In The News
Recently, President Barack Obama released his budget proposal for the upcoming year. Among the many elements of this proposal were recommendations for creating savings in Medicare, Medicaid and other federal health programs — by his estimate, about $402 billion of savings over a decade. Assuming that number is correct, what is missing from the budget is a clear sense of how we can find savings to shore up health care programs for the next 50 years.
Congress regularly weighs policy reforms that affect our national economic mooring for decades, but the Congressional Budget Office (CBO) is limited in its official scoring to a 10-year budget horizon. It’s time to give the agency tasked with estimating the cost of Congressional policy proposals the resources it needs to present long-term budget projections to Capitol Hill. A bill introduced last week by Reps. Reid Ribble (R-Wis.) and Mark Pocan (D-Wis.) would do just that, by creating a new division within CBO tasked solely with long-term budget scoring. The bill is particularly timely as...
Thumbs Up: To Rep. Reid Ribble and Rep. Mark Pocan, for their bipartisan approach to federal medical research funding. Ribble, R-Sherwood, and Pocan, D-Madison, introduced a bill this week that would provide $5 million for the Congressional Budget Office, the federal government’s nonpartisan number-crunching agency, to estimate the costs and benefits of legislation for several decades. Currently, the CBO makes estimates for the next 10 years. Their goal, as it affects medical research, is to show that investing in it will pay off for the nation in the long term. It’s a different approach —...
Rep. Reid Ribble calls himself a “budgeteer” and can often be heard ruminating on the fiscal benefits of such banal-sounding topics as inter-modal transportation. So when the Green Bay-area Republican decided to tackle the issues of chronic diabetes, obesity and Alzheimer’s, he approached it as a number-cruncher. The product of his work —the “Long-Term Studies of Comprehensive Outcomes and Returns for the Economy Act” —was slated to be introduced Wednesday.
The federal government shutdown may have cost the economy billions by some estimates, but it was a boon for some Wisconsin charities, who banked checks for thousands of dollars thanks to members of the state’s congressional delegation. Reps. Reid Ribble of Sherwood, Tom Petri of Fond du Lac, Paul Ryan of Janesville, Ron Kind of La Crosse, and James Sensenbrenner of Menomonee Falls all donated their pay from the 16-day shutdown — roughly $7,400 — to charities in their districts.
Shortly after arriving in Congress three years ago, U.S. Rep. Reid Ribble did something unusual: The Republican lawmaker invited a Democratic colleague to dinner. Ribble was frustrated by the polarization in Washington, which included his first committee meeting. “Republicans were sequestered into their room,” Ribble, R-Sherwood, recalled this week. “Democrats were sequestered in their room. And the only time you would come together was when you were going to mark up a bill. But at that point it’s already antagonistic.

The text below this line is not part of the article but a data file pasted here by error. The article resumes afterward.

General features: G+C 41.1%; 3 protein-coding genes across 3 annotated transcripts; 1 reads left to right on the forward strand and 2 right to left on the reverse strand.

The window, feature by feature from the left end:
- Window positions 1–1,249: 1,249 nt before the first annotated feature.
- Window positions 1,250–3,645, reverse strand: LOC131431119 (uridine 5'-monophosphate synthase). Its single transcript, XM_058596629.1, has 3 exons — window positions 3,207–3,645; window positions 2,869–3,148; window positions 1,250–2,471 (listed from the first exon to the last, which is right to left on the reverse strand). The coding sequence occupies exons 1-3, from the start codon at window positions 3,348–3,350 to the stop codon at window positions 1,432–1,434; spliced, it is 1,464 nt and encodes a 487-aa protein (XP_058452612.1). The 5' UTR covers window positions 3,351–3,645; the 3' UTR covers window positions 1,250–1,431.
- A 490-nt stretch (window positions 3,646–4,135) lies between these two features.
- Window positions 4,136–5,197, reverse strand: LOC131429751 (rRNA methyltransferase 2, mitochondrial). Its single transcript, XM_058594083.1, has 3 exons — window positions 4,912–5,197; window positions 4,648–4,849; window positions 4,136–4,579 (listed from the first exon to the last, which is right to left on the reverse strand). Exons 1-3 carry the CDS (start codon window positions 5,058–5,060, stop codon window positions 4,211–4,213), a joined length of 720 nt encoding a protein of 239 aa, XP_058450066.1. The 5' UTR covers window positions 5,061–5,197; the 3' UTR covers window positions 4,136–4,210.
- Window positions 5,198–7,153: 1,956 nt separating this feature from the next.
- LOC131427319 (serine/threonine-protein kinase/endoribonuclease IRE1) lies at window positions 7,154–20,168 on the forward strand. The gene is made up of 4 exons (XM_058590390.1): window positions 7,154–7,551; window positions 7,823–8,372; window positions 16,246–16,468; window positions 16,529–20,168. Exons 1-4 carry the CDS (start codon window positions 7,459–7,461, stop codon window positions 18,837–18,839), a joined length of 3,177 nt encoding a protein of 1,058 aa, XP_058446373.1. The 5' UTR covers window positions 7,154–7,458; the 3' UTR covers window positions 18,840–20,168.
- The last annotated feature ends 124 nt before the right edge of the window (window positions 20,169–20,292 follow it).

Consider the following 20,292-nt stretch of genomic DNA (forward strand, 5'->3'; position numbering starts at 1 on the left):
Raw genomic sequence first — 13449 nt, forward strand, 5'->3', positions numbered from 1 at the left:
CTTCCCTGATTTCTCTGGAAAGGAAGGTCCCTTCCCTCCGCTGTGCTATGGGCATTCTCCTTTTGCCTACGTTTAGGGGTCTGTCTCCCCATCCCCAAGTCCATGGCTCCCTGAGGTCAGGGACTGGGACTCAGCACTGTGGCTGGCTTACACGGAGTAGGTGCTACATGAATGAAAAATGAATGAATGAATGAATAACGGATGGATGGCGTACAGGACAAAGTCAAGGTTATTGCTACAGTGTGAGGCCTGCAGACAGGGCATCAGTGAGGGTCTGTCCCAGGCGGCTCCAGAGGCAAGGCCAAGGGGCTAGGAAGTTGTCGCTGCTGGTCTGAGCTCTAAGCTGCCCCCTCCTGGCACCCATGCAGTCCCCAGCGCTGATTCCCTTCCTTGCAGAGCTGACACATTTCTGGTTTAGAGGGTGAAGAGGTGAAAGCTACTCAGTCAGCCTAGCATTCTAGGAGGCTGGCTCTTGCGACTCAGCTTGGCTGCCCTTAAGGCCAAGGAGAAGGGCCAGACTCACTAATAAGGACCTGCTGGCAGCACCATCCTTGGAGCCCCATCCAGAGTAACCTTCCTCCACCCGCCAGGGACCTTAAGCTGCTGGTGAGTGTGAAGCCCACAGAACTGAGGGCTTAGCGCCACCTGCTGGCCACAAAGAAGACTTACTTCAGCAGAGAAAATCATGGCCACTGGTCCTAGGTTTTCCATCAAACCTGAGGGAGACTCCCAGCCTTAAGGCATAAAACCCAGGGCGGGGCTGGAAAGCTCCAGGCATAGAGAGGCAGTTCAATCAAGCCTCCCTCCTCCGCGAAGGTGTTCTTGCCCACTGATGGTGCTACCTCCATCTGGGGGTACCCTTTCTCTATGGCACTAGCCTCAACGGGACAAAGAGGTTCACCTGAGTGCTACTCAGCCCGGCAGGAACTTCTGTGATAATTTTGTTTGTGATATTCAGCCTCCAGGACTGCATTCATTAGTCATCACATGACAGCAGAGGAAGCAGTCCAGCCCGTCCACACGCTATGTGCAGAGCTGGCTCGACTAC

Before U.S. Rep. Reid Ribble was elected to Congress, he envisioned Democrats and Republicans gathering together to debate important issues and develop legislation. He was stunned when he arrived in Washington to find that members of the two parties often don’t come together until it’s time to mark up bills, and by then, they already feel antagonistic.
Thumbs Up: To U.S. Rep. Reid Ribble, R-Sherwood, for pushing a bill that would require two-year federal budgets. Though it can be argued that, since Congress seems to have so much trouble passing a one-year budget that a two-year budget would make it even worse, a two-year budget makes more sense. Going to a two-year budget theoretically would allow more time to look at each section of spending and determine what’s needed and what’s wasteful. More practically, the current system just isn’t working. So a two-year plan appears to have enough advantages to make it worthwhile.
News alert for Washington’s budget mavens: While the spotlight was riveted on the House action Tuesday to raise the debt ceiling, the House Budget Committee was quietly endorsing a measure that eventually may produce a dramatic overhaul of the byzantine budget process. With a bipartisan vote of 22 to 10, the committee approved a bill drafted by Rep. Reid Ribble (R-WI) that would shift the budgeting process from an annual to a bi-annual affair.
"While far from perfect, the 2014 farm bill will save taxpayers $23 billion from the previous farm bill," Ribble said. "The bill eliminates direct payments to farmers who were previously paid regardless of market conditions, and this bill repeals or consolidates nearly 100 additional programs.